Mortgage loan servicing companies are not the same as mortgage lenders. They collect mortgage loan payments and do not provide mortgage loans. Many of these companies service federally insured mortgages, such as those made by FannieMae and FreddieMac. As a servicing company, they provide third-party support between borrowers and lenders by collecting payments from borrowers and dispersing the funds to lenders. They can also collect property tax payments and homeowner’s insurance premiums. Lenders, not borrowers, are billed for this service.
Decide what types of services you will offer. This can include establishing escrow accounts, collecting monthly mortgage payments, assessing late fees and following up when borrowers fall behind on payments. Selecting between servicing privately insured mortgages, federally insured mortgages or a combination will help to determine which lenders can use your company’s services.
Organize your business. This means determining the rates and fees to charge clients. Many loan servicing companies charge a flat rate and a percentage-based fee for various administrative tasks. Unless you’re already wealthy, you will need to raise capital. This can be accomplished by encouraging family, friends, and co-workers to invest in your business or by appealing to outside investors. Loan servicing companies are usually always incorporated. Large amounts of money are involved in this industry and being protected through incorporation may also increase the probability of obtaining investor funds.
Acquire the equipment and supplies to run your business properly. This can include office chairs, desks, computers, pens and paper. Software designed for the mortgage loan servicing industry will also help streamline your operation. In a 2009 "Realty Times" article, Ralph Roberts says, “Many investors subscribe to an automated system called MERS (Mortgage Electronic Registration System) that keeps track of who owns the mortgage and note as it changes hands among investors, as well as who services it for that investor.”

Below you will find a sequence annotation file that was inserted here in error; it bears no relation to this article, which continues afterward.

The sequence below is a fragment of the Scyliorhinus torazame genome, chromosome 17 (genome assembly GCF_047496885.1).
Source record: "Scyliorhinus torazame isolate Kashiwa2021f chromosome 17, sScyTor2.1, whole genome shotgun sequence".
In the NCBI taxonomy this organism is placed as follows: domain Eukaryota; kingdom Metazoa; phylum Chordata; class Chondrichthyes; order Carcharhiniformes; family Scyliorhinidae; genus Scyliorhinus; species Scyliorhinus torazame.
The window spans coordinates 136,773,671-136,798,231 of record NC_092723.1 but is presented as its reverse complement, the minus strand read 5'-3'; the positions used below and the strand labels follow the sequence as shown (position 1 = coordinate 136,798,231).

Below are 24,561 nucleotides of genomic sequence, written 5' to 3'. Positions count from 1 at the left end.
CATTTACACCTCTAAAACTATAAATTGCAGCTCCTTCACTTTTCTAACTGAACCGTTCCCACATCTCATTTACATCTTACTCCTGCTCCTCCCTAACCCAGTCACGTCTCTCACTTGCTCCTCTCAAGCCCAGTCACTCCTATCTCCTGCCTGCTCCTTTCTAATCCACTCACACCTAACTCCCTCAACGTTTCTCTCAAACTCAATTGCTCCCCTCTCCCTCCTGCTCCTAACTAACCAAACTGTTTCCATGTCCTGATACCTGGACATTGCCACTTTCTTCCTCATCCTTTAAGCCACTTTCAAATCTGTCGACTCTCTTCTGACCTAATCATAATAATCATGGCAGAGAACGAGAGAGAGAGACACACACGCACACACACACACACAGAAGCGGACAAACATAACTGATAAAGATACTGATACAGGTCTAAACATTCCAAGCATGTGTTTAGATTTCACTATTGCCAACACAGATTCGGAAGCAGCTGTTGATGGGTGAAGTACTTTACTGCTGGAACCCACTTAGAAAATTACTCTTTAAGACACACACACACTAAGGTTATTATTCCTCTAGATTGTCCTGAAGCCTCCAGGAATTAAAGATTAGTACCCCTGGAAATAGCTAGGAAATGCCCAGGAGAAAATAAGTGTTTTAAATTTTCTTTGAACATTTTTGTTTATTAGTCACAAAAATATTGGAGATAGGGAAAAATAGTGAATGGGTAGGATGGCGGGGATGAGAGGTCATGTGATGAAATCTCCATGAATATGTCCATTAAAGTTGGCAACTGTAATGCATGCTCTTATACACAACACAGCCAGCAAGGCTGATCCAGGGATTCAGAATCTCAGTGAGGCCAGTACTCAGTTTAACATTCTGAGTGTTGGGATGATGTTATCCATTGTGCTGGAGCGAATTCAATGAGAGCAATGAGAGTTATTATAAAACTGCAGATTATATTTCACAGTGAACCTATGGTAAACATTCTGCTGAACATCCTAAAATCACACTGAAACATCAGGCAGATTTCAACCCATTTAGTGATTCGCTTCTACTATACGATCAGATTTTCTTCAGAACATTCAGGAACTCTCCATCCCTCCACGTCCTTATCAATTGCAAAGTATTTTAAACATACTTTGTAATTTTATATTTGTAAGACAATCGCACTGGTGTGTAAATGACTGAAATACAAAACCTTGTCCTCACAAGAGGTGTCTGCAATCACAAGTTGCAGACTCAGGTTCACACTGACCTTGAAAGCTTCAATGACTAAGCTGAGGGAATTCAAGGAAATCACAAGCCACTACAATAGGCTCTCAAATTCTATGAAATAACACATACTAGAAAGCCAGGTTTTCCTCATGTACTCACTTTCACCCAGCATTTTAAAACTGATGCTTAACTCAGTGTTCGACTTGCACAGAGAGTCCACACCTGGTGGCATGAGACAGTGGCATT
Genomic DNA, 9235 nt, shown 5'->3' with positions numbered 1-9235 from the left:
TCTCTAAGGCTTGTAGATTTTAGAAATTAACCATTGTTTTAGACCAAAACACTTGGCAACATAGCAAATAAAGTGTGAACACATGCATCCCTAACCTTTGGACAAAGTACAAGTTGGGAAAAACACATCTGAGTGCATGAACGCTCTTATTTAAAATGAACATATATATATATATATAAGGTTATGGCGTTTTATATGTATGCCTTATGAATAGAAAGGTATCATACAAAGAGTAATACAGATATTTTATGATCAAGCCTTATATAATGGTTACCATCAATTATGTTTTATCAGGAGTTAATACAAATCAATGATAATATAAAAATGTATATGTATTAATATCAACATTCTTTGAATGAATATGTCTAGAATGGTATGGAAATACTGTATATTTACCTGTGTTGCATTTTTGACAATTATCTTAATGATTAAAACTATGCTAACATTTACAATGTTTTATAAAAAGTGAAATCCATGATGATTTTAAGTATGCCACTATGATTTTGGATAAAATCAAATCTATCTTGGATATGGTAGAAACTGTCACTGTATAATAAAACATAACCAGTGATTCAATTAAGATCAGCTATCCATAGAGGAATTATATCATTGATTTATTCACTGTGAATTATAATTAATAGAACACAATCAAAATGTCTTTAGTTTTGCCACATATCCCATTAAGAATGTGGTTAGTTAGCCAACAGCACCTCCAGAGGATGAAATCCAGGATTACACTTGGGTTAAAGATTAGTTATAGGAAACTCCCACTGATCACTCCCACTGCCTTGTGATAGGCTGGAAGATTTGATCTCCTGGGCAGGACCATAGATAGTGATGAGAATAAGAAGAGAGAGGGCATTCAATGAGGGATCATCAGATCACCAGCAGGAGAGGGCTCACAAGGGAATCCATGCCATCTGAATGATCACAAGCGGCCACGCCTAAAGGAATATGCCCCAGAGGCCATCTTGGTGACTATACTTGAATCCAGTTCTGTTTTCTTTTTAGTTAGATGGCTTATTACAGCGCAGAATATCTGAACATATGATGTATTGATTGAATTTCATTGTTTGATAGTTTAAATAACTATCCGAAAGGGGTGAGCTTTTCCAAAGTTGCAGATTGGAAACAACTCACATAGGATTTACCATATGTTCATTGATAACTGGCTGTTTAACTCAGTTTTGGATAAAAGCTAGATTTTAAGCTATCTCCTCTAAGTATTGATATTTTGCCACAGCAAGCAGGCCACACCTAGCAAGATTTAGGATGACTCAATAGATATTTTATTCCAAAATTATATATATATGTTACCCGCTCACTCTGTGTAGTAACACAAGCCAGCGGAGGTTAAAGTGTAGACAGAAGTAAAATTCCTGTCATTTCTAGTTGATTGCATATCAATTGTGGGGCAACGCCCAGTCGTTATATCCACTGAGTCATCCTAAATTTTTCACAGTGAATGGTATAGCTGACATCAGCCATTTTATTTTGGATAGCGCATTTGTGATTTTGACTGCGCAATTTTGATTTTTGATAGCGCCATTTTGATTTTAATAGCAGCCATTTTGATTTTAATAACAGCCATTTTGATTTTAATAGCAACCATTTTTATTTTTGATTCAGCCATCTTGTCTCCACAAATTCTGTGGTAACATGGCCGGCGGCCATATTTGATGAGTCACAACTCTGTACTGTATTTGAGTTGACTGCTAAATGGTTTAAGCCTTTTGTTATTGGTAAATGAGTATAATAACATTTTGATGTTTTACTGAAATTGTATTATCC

Hire only the most experienced and productive employees. The quality of your company’s support staff will have a significant impact on your business, according to Realtor.org. Look for professionals who have work experience in the real estate or mortgage industry. This may include Realtors, mortgage brokers, loan processors or transaction coordinators. Asking others within your sphere of influence for employee references can sometimes be your best bet. Online job postings such as CareerBuilder and Monster can also prove useful.
Research mortgage lenders you’d like to have as clients. Compile a list and send them introductory letters offering your services and detailing how your company can assist them. Business connections through previous employment and networking relationships may help to provide your company with its first two or three loan servicing opportunities. By treating every lender as a valued client, you’ll increase the likelihood that your company will be considered for additional business in the years ahead.
Understand the expenses, costs and requirements of starting a mortgage loan servicing company. Being already familiar with the fundamentals of mortgage loan servicing and having worked in the industry for at least three years will increase your chances of running a successful business.
Gary Smith began writing in 2006 and in 2009 published his book, “Fortune in Foreclosures.” As a California-licensed real estate broker with a mortgage industry background, Gary has served on political and legislative government affairs committees and worked as a financial adviser for ICM. Gary earned a Bachelor of Science degree in business administration.